The promises of artificial intelligence (AI) have captured the interest and imagination of just about every industry, and healthcare is no exception. Radiology is an area that has already seen an impact from AI innovation. In fact, roughly a third of radiologists are currently utilizing AI in their practices according to a recent ACR Data Science Institute survey. However, those practices are only employing an average of slightly over a single algorithm, suggesting a limited number of available tools and significant room for growth once users find the right AI applications for their needs.
Although AI is still in relative infancy, it is already proving useful in a variety of tasks and in service of some important goals in the healthcare field. Here are four ways AI is reshaping radiology as we know it.
1. Flagging irregularities and prioritizing workflows
A radiologist brings the combination of knowledge, experience and a good eye to the process of reading medical images, often taking in a number of different details in an image to draw conclusions. Artificial intelligence is still a way off from being able to replicate this ability, but AI has proven able to detect some potential issues in medical images. For example, AI tools like MammoScreen and CMTriage from CureMetrix can assess the likelihood of malignancy in mammograms.
While this capability can’t necessarily be used for a diagnosis, it can help to organize and prioritize images in order to optimize a radiologist’s workflow. By using AI as a helper to categorize images or draw attention to especially worrisome ones, radiologists can use their time more efficiently.
This functionality was put to the test by CureMetrix, which conducted an “AI Test Drive Challenge” at the recent Radiological Society of North America meeting, demonstrating that radiologists with AI assistance performed 40 percent faster on reads and had 25 percent improved accuracy.
2. Triaging emergencies
Over the course of the Covid crisis, different regions have become inundated with patients and have needed help doing triage — this was especially the case in the early months of the pandemic as healthcare workers were still learning how to diagnose and manage the disease.
Hospitals and clinics overwhelmed by patients presenting with Covid symptoms needed to be able to quickly determine which patients required immediate medical attention, and imaging — particularly chest x-rays — proved to be one good method for recognizing troubling symptoms.
This need inspired healthcare start-up Qure.ai to re-purpose its AI-powered chest x-ray tool so that it could look for signs of Covid — enabling overwhelmed frontline clinicians around the globe to better manage cases. This is a fantastic example of how AI can be deployed to assist healthcare workers facing emergency situations, and how a smart company can evolve its own technology quickly to meet a new demand.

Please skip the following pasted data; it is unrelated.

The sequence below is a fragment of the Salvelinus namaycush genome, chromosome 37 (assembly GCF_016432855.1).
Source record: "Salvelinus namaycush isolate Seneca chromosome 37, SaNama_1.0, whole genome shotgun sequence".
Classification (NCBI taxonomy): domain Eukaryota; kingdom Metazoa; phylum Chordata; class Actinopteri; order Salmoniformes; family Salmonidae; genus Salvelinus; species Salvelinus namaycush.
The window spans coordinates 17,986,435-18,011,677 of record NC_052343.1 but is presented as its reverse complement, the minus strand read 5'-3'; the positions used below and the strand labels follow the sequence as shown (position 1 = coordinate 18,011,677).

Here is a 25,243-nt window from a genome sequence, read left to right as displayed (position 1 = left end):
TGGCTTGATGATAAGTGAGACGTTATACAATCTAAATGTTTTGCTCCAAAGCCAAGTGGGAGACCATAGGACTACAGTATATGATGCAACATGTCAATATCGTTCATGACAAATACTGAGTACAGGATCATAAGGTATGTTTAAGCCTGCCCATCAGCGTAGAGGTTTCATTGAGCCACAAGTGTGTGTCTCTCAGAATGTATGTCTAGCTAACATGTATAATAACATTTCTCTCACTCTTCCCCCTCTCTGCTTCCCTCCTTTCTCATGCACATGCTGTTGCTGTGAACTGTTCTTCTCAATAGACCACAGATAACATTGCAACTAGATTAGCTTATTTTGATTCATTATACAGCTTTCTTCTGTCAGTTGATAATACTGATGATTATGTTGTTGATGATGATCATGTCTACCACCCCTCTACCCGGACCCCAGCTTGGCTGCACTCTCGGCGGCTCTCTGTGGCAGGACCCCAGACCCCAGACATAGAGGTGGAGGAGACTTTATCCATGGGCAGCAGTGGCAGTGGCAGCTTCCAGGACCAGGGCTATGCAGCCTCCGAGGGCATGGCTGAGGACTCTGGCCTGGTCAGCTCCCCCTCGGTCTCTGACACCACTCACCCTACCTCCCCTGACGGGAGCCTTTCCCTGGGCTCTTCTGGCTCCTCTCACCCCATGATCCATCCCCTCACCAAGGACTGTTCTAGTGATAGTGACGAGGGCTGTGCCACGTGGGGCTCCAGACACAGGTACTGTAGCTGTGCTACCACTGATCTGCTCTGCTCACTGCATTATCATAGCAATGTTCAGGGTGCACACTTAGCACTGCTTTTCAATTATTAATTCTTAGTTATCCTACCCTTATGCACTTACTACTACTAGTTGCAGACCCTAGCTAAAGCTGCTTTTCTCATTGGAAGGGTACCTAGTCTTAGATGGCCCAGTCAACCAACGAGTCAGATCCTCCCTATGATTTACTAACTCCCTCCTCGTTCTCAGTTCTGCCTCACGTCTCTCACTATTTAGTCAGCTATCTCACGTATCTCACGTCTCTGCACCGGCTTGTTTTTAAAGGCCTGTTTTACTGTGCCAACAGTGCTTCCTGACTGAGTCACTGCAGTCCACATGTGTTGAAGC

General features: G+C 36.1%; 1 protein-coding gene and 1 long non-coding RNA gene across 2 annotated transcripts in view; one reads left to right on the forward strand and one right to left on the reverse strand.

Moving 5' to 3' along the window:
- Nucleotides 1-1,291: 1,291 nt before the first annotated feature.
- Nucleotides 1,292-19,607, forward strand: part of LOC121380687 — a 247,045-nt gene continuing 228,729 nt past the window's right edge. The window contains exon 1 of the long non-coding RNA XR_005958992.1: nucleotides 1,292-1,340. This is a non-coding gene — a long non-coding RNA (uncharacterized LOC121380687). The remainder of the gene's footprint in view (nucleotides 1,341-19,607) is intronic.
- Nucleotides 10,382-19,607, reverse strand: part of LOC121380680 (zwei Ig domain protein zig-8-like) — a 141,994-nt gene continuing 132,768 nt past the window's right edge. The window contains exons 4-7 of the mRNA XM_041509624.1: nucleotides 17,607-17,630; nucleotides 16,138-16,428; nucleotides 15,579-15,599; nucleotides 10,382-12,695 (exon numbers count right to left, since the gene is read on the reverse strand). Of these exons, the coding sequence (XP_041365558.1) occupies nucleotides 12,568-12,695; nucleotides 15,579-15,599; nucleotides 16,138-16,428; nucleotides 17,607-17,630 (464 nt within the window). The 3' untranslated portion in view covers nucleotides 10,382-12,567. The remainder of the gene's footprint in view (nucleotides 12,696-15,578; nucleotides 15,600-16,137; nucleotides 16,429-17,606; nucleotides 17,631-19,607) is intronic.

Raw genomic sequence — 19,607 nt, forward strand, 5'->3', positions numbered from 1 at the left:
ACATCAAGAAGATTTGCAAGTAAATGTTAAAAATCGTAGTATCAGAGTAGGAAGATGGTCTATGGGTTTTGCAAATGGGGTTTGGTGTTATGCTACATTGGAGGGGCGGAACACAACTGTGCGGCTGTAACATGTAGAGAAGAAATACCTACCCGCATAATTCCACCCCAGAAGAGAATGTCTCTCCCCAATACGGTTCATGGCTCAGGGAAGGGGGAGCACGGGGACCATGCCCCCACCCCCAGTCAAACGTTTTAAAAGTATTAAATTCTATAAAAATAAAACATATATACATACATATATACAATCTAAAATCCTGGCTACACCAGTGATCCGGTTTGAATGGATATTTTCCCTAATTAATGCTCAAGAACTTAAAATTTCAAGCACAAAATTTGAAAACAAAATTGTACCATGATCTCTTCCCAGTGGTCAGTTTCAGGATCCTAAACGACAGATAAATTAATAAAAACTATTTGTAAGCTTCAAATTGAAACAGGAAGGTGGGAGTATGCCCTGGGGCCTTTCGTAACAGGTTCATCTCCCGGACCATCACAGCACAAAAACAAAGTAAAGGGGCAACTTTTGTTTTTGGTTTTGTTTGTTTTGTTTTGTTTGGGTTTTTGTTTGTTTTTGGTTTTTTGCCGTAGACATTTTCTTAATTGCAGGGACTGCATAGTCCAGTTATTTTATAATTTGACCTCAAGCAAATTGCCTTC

3. Providing access to care in underserved communities
The ongoing problem of hospital closures in rural areas in the U.S., and a lack of enough specialists both in the States and in remote areas abroad, means that there can be a backlog in reviewing medical imaging. So, even if it’s possible to provide equipment like CT scanners and ultrasound machines to areas in need, there is no guarantee that an experienced person will be readily available to interpret the results.
AI is providing needed support in these resource-strapped areas. AI programs that are able to go through images and flag ones that appear to show something amiss can help prioritize images that may more urgently require the attention of a radiologist. The program can even be designed to automatically send flagged images electronically to a radiologist in another location who can examine them.
4. Enabling easy image sharing among professionals and patients
Have you ever been asked by a new provider to bring your previous medical scans with you? Some patients are shocked to discover they have to travel to a radiology lab and sit there while an administrator burns their images onto a CD (a near defunct medium) and then physically bring the CD along to the new appointment. Fortunately, AI is making it possible to forgo this costly, time-consuming and very out-of-date method of image sharing. More and more radiology departments are putting images online to take advantage of new tech innovation, making it easy for radiologists to share imaging with other healthcare providers and patients alike.
To do this requires the adoption of a cloud computing platform, a sector that is exploding as businesses across industries seek to become more interoperable.
Some radiology practices, especially smaller ones, may be reluctant to adopt a new platform because of concerns about cost or the effort needed to get everyone adjusted to a new system. However, cloud platforms are essentially the critical infrastructure required to make good use of AI, so there is a powerful business case to be made for investing in such a transition — especially since AI will only continue to become more prevalent.
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